What You Say to You Matters

What you say to yourself is more important than what others say to you or about  you.  No one knows you and understands you like you do. You spend all your time with you. You know where you have come from and where you would like to go. You are your best cheerleader and your best advocate. You can use your unique position to your advantage….or not.

Sadly, you are not always kind to you. Sometimes you yell at you. Sometimes you call you names. Sometimes you even swear at you. This does not help you. It only hurts you. Deeply. Very deeply.

You may be thinking “Well, someone has to tell the truth. Someone needs to point out the mistakes.” But really, you know the truth. You know when you have made a mistake. Yelling at yourself only adds insult to injury. Feeling stupid never helps anyone heal.

Instead, treat yourself like you would a good friend or family member. What would you say to him or her? Is there a way to look at bad judgment and mistakes and acknowledge them without going down the road of self-hatred? To take it as a hard lesson learned, your part in the drama, and use it as a learning experience from which you will recover? Self-reflect, but in a caring and concerned way toward yourself.

Then take the next step. Thoughts, speech, and actions are all intimately related. Recognizing that is step one. Think about and talk about what direction you would like you to go. What would be good for you. Start moving in that direction – one step at a time.

Think about your life and talk to yourself in a positive manner. Use affirmations. A lot. Affirmations are assertions of who you are and what you want in life. They send out your message to the universe that this is who I am and this is where I am headed. They are always written and said in the present tense.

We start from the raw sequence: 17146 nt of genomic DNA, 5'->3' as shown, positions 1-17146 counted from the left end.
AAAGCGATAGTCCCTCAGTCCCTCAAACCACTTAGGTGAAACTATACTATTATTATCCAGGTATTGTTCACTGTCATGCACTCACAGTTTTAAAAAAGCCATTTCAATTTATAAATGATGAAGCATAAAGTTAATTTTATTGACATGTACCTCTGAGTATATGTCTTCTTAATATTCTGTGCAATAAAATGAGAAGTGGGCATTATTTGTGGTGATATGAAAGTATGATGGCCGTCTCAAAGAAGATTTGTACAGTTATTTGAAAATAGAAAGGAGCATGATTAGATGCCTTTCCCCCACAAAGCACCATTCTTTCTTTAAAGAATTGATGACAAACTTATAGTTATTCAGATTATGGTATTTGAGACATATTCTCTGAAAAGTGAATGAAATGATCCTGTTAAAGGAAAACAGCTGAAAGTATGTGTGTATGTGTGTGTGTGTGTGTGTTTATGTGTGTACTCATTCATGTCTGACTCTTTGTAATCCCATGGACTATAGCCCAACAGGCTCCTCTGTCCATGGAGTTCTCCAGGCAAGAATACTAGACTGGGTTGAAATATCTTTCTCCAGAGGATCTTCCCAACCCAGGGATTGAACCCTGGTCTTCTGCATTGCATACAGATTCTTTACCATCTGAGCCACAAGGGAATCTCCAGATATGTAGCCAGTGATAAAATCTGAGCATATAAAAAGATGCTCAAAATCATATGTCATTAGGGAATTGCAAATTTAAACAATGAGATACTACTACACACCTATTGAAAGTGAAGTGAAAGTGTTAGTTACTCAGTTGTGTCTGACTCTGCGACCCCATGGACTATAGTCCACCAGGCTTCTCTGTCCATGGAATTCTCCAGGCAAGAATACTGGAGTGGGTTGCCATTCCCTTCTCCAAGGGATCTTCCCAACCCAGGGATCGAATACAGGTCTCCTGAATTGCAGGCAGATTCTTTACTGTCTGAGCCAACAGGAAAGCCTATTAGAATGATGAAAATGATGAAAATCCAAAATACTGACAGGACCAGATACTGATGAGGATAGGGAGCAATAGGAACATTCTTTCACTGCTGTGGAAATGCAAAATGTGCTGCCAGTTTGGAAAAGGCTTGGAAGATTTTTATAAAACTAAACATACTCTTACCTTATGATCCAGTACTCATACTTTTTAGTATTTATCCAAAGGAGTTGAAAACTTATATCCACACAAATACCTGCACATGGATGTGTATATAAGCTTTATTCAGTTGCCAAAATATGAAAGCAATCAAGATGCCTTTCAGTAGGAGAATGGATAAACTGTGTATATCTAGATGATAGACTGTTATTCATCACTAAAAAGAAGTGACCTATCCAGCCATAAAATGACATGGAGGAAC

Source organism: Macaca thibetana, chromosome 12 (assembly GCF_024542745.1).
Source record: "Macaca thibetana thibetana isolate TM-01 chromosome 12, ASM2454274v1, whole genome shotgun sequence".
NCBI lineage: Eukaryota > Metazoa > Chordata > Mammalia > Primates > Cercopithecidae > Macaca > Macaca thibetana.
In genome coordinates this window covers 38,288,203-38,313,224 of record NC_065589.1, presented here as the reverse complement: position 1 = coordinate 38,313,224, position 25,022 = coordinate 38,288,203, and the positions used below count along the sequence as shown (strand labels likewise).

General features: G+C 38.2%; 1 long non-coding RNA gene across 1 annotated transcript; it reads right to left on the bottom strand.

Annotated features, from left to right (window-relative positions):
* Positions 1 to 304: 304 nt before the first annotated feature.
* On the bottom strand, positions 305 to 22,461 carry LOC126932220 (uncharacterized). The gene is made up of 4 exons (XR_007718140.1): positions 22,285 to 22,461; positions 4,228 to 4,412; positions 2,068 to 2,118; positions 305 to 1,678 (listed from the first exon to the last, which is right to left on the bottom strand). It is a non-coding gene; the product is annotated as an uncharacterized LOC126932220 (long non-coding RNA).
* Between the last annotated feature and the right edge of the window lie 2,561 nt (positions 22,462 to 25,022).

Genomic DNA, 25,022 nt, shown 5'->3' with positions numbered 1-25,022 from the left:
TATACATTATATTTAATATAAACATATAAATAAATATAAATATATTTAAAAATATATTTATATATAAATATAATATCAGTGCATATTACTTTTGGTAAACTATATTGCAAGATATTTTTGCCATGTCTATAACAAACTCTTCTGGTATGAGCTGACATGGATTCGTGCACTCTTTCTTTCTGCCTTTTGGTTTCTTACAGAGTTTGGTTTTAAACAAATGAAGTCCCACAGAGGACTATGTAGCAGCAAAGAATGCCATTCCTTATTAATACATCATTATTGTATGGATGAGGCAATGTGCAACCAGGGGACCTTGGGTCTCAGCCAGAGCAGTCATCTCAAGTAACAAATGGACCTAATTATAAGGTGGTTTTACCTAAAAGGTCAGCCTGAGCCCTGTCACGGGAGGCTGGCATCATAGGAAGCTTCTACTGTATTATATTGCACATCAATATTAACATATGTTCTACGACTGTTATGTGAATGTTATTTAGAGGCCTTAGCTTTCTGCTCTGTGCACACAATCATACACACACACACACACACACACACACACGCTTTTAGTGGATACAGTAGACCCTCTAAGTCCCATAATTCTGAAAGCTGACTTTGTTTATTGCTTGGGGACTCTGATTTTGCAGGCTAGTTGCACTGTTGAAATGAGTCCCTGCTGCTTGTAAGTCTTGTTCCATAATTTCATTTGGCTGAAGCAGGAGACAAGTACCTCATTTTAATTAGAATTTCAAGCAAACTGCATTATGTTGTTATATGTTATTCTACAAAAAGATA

I am attaching an article from HuffPost by Dr. Carmen Harra about the life affirming power of affirmations. She gives a list of 35 affirmations to pick from, but she also encourages you to write you own. Pick some. Think them. Speak them. Act on them. You will grow and shine. You know it.



“Are You Experienced?” ~ Jimi Hendrix

I still remember my first concert experience. My first impression was realizing that this live music experience was like no other. It had its own rhythm and ritual. It had its own fuel. I entered this world, and I was now part of it. I had the ticket to get in, I earned my rite of passage, and I was now one of the initiated. I was hooked for life.

Years later, I still revel in the concert experience. There is nothing like live music. NOTHING. It is both a deeply personal experience and simultaneously, a communal one. It is a time when empaths can sway through all the emotions freely. It is an exuberant time for us.

The songs evoke emotion. And often the emotion is linked to the memories of our lives – both the good times and the dark ones. When you hear a band live (rather than a recording), the experience is magnified. The singer is speaking to you. You feel the words and the notes. You may be singing or dancing along with him or her.

And then it becomes something bigger. It becomes a communal experience shared with those around you. You may nod to each other. You may sway together. They feel it as well. They remember it as well. It is the only time these days that I am comfortable in a crowd – that I feel this is my community, just for this moment, just in this space of time. It is a singular experience that will never be exactly repeated.

I went to a concert two days ago, and I am still in a state of semi-eupohria. That’s how good it was. The singer was intense, the band was at its best, the venue was beautiful, and I was with someone I love. But really, the best part of the concert was the connection. This singer literally reached out to us during the show – to us, his devoted fans. He climbed across the chairs into the audience to get closer to us without missing a beat. He captivated me all over again. It was personal and it was communal and the music swept through us. And I was once again grateful for the live music experience.